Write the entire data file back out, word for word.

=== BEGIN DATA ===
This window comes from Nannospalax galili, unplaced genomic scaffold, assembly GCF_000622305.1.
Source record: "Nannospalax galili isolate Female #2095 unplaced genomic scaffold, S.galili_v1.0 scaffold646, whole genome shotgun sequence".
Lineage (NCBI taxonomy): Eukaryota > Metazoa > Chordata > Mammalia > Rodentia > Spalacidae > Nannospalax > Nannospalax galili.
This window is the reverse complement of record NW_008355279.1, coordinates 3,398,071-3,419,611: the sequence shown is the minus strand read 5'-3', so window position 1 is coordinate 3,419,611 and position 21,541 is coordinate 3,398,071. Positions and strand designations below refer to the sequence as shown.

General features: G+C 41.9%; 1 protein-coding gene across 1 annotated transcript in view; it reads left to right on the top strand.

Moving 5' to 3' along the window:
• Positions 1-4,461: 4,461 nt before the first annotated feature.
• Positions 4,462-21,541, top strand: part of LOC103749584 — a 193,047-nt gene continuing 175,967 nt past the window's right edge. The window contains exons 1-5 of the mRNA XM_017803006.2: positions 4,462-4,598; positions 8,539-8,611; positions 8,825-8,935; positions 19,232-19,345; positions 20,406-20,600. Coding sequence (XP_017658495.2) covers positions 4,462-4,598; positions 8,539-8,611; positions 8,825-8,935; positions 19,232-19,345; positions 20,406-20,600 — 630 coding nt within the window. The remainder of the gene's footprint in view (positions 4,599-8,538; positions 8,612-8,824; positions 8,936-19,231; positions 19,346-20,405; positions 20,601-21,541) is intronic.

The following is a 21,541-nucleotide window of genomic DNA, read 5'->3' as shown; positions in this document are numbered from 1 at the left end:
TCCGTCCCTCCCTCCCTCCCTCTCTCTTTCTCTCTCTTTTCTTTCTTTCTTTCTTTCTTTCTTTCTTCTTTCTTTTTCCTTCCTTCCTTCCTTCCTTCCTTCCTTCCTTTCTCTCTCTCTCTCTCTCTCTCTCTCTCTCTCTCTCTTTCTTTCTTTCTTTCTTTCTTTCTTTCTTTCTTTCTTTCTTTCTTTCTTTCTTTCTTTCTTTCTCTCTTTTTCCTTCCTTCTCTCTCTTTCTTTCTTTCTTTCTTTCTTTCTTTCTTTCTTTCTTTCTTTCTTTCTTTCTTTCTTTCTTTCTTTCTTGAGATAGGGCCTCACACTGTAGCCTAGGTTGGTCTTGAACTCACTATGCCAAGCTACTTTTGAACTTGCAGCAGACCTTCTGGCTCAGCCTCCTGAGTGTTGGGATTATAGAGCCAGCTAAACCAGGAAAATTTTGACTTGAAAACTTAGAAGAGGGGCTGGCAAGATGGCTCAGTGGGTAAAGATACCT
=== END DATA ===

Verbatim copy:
This window comes from Nannospalax galili, unplaced genomic scaffold, assembly GCF_000622305.1.
Source record: "Nannospalax galili isolate Female #2095 unplaced genomic scaffold, S.galili_v1.0 scaffold646, whole genome shotgun sequence".
Lineage (NCBI taxonomy): Eukaryota > Metazoa > Chordata > Mammalia > Rodentia > Spalacidae > Nannospalax > Nannospalax galili.
This window is the reverse complement of record NW_008355279.1, coordinates 3,398,071-3,419,611: the sequence shown is the minus strand read 5'-3', so window position 1 is coordinate 3,419,611 and position 21,541 is coordinate 3,398,071. Positions and strand designations below refer to the sequence as shown.

General features: G+C 41.9%; 1 protein-coding gene across 1 annotated transcript in view; it reads left to right on the top strand.

Moving 5' to 3' along the window:
• Positions 1-4,461: 4,461 nt before the first annotated feature.
• Positions 4,462-21,541, top strand: part of LOC103749584 — a 193,047-nt gene continuing 175,967 nt past the window's right edge. The window contains exons 1-5 of the mRNA XM_017803006.2: positions 4,462-4,598; positions 8,539-8,611; positions 8,825-8,935; positions 19,232-19,345; positions 20,406-20,600. Coding sequence (XP_017658495.2) covers positions 4,462-4,598; positions 8,539-8,611; positions 8,825-8,935; positions 19,232-19,345; positions 20,406-20,600 — 630 coding nt within the window. The remainder of the gene's footprint in view (positions 4,599-8,538; positions 8,612-8,824; positions 8,936-19,231; positions 19,346-20,405; positions 20,601-21,541) is intronic.

The following is a 21,541-nucleotide window of genomic DNA, read 5'->3' as shown; positions in this document are numbered from 1 at the left end:
TCCGTCCCTCCCTCCCTCCCTCTCTCTTTCTCTCTCTTTTCTTTCTTTCTTTCTTTCTTTCTTTCTTCTTTCTTTTTCCTTCCTTCCTTCCTTCCTTCCTTCCTTCCTTTCTCTCTCTCTCTCTCTCTCTCTCTCTCTCTCTCTCTTTCTTTCTTTCTTTCTTTCTTTCTTTCTTTCTTTCTTTCTTTCTTTCTTTCTTTCTTTCTTTCTCTCTTTTTCCTTCCTTCTCTCTCTTTCTTTCTTTCTTTCTTTCTTTCTTTCTTTCTTTCTTTCTTTCTTTCTTTCTTTCTTTCTTTCTTTCTTGAGATAGGGCCTCACACTGTAGCCTAGGTTGGTCTTGAACTCACTATGCCAAGCTACTTTTGAACTTGCAGCAGACCTTCTGGCTCAGCCTCCTGAGTGTTGGGATTATAGAGCCAGCTAAACCAGGAAAATTTTGACTTGAAAACTTAGAAGAGGGGCTGGCAAGATGGCTCAGTGGGTAAAGATACCT